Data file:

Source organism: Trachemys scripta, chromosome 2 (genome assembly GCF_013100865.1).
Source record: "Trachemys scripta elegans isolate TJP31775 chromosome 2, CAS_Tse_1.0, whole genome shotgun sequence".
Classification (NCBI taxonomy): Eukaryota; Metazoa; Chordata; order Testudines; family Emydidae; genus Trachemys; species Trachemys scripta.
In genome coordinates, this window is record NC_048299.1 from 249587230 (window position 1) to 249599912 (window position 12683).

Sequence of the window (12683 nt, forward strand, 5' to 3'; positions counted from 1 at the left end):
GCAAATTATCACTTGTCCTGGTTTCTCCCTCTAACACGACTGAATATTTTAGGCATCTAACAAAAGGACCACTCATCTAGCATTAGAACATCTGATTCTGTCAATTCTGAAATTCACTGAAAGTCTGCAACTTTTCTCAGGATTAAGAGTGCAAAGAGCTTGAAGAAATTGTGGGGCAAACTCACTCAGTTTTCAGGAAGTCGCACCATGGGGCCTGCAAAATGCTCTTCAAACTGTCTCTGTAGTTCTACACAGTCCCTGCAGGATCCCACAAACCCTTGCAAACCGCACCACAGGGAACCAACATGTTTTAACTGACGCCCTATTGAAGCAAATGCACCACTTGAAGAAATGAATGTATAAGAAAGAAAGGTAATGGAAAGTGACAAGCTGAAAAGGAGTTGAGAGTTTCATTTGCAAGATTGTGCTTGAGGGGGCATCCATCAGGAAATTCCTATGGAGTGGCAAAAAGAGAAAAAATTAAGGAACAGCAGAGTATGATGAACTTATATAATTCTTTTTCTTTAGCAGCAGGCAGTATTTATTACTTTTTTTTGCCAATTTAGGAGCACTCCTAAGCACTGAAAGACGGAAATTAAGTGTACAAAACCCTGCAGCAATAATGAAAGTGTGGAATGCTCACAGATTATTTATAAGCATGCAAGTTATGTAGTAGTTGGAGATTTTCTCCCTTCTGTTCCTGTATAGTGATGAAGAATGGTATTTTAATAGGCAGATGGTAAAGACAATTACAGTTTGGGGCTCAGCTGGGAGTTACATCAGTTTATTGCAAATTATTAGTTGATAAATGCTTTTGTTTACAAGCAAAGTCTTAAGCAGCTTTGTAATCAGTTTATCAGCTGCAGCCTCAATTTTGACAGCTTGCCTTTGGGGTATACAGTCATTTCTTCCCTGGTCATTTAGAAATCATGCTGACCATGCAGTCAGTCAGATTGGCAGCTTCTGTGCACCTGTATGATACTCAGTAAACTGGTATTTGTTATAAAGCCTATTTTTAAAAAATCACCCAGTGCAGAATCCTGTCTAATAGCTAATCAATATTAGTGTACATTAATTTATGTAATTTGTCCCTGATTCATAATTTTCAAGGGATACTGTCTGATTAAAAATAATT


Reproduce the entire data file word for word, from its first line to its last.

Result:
Source organism: Trachemys scripta, chromosome 2 (genome assembly GCF_013100865.1).
Source record: "Trachemys scripta elegans isolate TJP31775 chromosome 2, CAS_Tse_1.0, whole genome shotgun sequence".
Classification (NCBI taxonomy): Eukaryota; Metazoa; Chordata; order Testudines; family Emydidae; genus Trachemys; species Trachemys scripta.
In genome coordinates, this window is record NC_048299.1 from 249587230 (window position 1) to 249599912 (window position 12683).

Sequence of the window (12683 nt, forward strand, 5' to 3'; positions counted from 1 at the left end):
GCAAATTATCACTTGTCCTGGTTTCTCCCTCTAACACGACTGAATATTTTAGGCATCTAACAAAAGGACCACTCATCTAGCATTAGAACATCTGATTCTGTCAATTCTGAAATTCACTGAAAGTCTGCAACTTTTCTCAGGATTAAGAGTGCAAAGAGCTTGAAGAAATTGTGGGGCAAACTCACTCAGTTTTCAGGAAGTCGCACCATGGGGCCTGCAAAATGCTCTTCAAACTGTCTCTGTAGTTCTACACAGTCCCTGCAGGATCCCACAAACCCTTGCAAACCGCACCACAGGGAACCAACATGTTTTAACTGACGCCCTATTGAAGCAAATGCACCACTTGAAGAAATGAATGTATAAGAAAGAAAGGTAATGGAAAGTGACAAGCTGAAAAGGAGTTGAGAGTTTCATTTGCAAGATTGTGCTTGAGGGGGCATCCATCAGGAAATTCCTATGGAGTGGCAAAAAGAGAAAAAATTAAGGAACAGCAGAGTATGATGAACTTATATAATTCTTTTTCTTTAGCAGCAGGCAGTATTTATTACTTTTTTTTGCCAATTTAGGAGCACTCCTAAGCACTGAAAGACGGAAATTAAGTGTACAAAACCCTGCAGCAATAATGAAAGTGTGGAATGCTCACAGATTATTTATAAGCATGCAAGTTATGTAGTAGTTGGAGATTTTCTCCCTTCTGTTCCTGTATAGTGATGAAGAATGGTATTTTAATAGGCAGATGGTAAAGACAATTACAGTTTGGGGCTCAGCTGGGAGTTACATCAGTTTATTGCAAATTATTAGTTGATAAATGCTTTTGTTTACAAGCAAAGTCTTAAGCAGCTTTGTAATCAGTTTATCAGCTGCAGCCTCAATTTTGACAGCTTGCCTTTGGGGTATACAGTCATTTCTTCCCTGGTCATTTAGAAATCATGCTGACCATGCAGTCAGTCAGATTGGCAGCTTCTGTGCACCTGTATGATACTCAGTAAACTGGTATTTGTTATAAAGCCTATTTTTAAAAAATCACCCAGTGCAGAATCCTGTCTAATAGCTAATCAATATTAGTGTACATTAATTTATGTAATTTGTCCCTGATTCATAATTTTCAAGGGATACTGTCTGATTAAAAATAATT